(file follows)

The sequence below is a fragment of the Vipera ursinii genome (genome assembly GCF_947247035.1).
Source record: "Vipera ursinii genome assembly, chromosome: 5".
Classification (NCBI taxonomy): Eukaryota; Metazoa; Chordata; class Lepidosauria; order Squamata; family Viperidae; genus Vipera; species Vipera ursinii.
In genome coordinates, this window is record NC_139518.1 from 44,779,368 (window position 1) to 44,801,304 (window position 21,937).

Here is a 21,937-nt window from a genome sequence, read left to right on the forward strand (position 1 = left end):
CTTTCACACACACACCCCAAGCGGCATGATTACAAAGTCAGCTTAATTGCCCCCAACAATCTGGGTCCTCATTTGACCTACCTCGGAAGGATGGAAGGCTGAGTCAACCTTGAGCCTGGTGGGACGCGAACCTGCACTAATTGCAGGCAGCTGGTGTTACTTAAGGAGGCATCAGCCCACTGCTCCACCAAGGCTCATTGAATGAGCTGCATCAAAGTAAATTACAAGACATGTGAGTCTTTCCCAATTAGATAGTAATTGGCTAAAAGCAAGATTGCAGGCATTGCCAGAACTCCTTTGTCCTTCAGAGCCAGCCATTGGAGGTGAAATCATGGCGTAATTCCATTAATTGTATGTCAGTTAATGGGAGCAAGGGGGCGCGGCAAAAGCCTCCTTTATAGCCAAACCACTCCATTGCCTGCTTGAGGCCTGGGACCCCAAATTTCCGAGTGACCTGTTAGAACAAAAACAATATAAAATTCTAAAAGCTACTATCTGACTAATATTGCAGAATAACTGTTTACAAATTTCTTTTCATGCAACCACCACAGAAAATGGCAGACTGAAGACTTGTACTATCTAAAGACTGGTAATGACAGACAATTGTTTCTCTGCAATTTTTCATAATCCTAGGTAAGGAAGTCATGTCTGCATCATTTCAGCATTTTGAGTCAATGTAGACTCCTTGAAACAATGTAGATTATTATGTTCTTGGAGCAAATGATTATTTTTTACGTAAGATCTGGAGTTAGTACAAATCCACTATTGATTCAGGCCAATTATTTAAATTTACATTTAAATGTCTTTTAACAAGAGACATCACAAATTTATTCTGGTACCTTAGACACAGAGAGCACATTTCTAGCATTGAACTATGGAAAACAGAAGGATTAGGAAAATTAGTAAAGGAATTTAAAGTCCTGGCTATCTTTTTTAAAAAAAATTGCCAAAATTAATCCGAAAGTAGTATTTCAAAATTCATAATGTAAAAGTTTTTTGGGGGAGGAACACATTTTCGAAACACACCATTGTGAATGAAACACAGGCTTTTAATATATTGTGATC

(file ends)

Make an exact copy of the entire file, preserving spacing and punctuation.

The sequence below is a fragment of the Vipera ursinii genome (genome assembly GCF_947247035.1).
Source record: "Vipera ursinii genome assembly, chromosome: 5".
Classification (NCBI taxonomy): Eukaryota; Metazoa; Chordata; class Lepidosauria; order Squamata; family Viperidae; genus Vipera; species Vipera ursinii.
In genome coordinates, this window is record NC_139518.1 from 44,779,368 (window position 1) to 44,801,304 (window position 21,937).

Here is a 21,937-nt window from a genome sequence, read left to right on the forward strand (position 1 = left end):
CTTTCACACACACACCCCAAGCGGCATGATTACAAAGTCAGCTTAATTGCCCCCAACAATCTGGGTCCTCATTTGACCTACCTCGGAAGGATGGAAGGCTGAGTCAACCTTGAGCCTGGTGGGACGCGAACCTGCACTAATTGCAGGCAGCTGGTGTTACTTAAGGAGGCATCAGCCCACTGCTCCACCAAGGCTCATTGAATGAGCTGCATCAAAGTAAATTACAAGACATGTGAGTCTTTCCCAATTAGATAGTAATTGGCTAAAAGCAAGATTGCAGGCATTGCCAGAACTCCTTTGTCCTTCAGAGCCAGCCATTGGAGGTGAAATCATGGCGTAATTCCATTAATTGTATGTCAGTTAATGGGAGCAAGGGGGCGCGGCAAAAGCCTCCTTTATAGCCAAACCACTCCATTGCCTGCTTGAGGCCTGGGACCCCAAATTTCCGAGTGACCTGTTAGAACAAAAACAATATAAAATTCTAAAAGCTACTATCTGACTAATATTGCAGAATAACTGTTTACAAATTTCTTTTCATGCAACCACCACAGAAAATGGCAGACTGAAGACTTGTACTATCTAAAGACTGGTAATGACAGACAATTGTTTCTCTGCAATTTTTCATAATCCTAGGTAAGGAAGTCATGTCTGCATCATTTCAGCATTTTGAGTCAATGTAGACTCCTTGAAACAATGTAGATTATTATGTTCTTGGAGCAAATGATTATTTTTTACGTAAGATCTGGAGTTAGTACAAATCCACTATTGATTCAGGCCAATTATTTAAATTTACATTTAAATGTCTTTTAACAAGAGACATCACAAATTTATTCTGGTACCTTAGACACAGAGAGCACATTTCTAGCATTGAACTATGGAAAACAGAAGGATTAGGAAAATTAGTAAAGGAATTTAAAGTCCTGGCTATCTTTTTTAAAAAAAATTGCCAAAATTAATCCGAAAGTAGTATTTCAAAATTCATAATGTAAAAGTTTTTTGGGGGAGGAACACATTTTCGAAACACACCATTGTGAATGAAACACAGGCTTTTAATATATTGTGATC